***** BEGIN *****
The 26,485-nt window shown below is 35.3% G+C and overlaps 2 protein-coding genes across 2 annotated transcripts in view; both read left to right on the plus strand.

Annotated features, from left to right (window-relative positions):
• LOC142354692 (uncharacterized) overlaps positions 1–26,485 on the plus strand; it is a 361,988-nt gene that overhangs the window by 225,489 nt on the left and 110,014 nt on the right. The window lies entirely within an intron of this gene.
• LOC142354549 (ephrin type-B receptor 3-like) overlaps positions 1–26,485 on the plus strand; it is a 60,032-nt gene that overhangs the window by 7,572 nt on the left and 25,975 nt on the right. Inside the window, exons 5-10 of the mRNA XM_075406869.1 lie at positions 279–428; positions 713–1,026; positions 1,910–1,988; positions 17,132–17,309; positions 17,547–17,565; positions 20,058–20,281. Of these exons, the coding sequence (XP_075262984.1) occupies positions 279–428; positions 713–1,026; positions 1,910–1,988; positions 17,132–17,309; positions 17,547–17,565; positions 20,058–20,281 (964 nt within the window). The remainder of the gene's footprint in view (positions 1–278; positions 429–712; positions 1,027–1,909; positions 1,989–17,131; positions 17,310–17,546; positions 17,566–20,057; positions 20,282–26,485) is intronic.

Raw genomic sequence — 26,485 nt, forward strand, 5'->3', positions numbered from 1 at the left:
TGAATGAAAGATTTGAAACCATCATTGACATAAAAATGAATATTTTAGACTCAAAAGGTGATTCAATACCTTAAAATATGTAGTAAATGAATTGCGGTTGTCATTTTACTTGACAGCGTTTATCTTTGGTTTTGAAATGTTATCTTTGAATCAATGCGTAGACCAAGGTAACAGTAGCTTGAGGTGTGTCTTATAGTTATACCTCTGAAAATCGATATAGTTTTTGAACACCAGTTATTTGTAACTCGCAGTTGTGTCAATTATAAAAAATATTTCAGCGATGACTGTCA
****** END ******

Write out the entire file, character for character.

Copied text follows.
The 26,485-nt window shown below is 35.3% G+C and overlaps 2 protein-coding genes across 2 annotated transcripts in view; both read left to right on the plus strand.

Annotated features, from left to right (window-relative positions):
• LOC142354692 (uncharacterized) overlaps positions 1–26,485 on the plus strand; it is a 361,988-nt gene that overhangs the window by 225,489 nt on the left and 110,014 nt on the right. The window lies entirely within an intron of this gene.
• LOC142354549 (ephrin type-B receptor 3-like) overlaps positions 1–26,485 on the plus strand; it is a 60,032-nt gene that overhangs the window by 7,572 nt on the left and 25,975 nt on the right. Inside the window, exons 5-10 of the mRNA XM_075406869.1 lie at positions 279–428; positions 713–1,026; positions 1,910–1,988; positions 17,132–17,309; positions 17,547–17,565; positions 20,058–20,281. Of these exons, the coding sequence (XP_075262984.1) occupies positions 279–428; positions 713–1,026; positions 1,910–1,988; positions 17,132–17,309; positions 17,547–17,565; positions 20,058–20,281 (964 nt within the window). The remainder of the gene's footprint in view (positions 1–278; positions 429–712; positions 1,027–1,909; positions 1,989–17,131; positions 17,310–17,546; positions 17,566–20,057; positions 20,282–26,485) is intronic.

Raw genomic sequence — 26,485 nt, forward strand, 5'->3', positions numbered from 1 at the left:
TGAATGAAAGATTTGAAACCATCATTGACATAAAAATGAATATTTTAGACTCAAAAGGTGATTCAATACCTTAAAATATGTAGTAAATGAATTGCGGTTGTCATTTTACTTGACAGCGTTTATCTTTGGTTTTGAAATGTTATCTTTGAATCAATGCGTAGACCAAGGTAACAGTAGCTTGAGGTGTGTCTTATAGTTATACCTCTGAAAATCGATATAGTTTTTGAACACCAGTTATTTGTAACTCGCAGTTGTGTCAATTATAAAAAATATTTCAGCGATGACTGTCA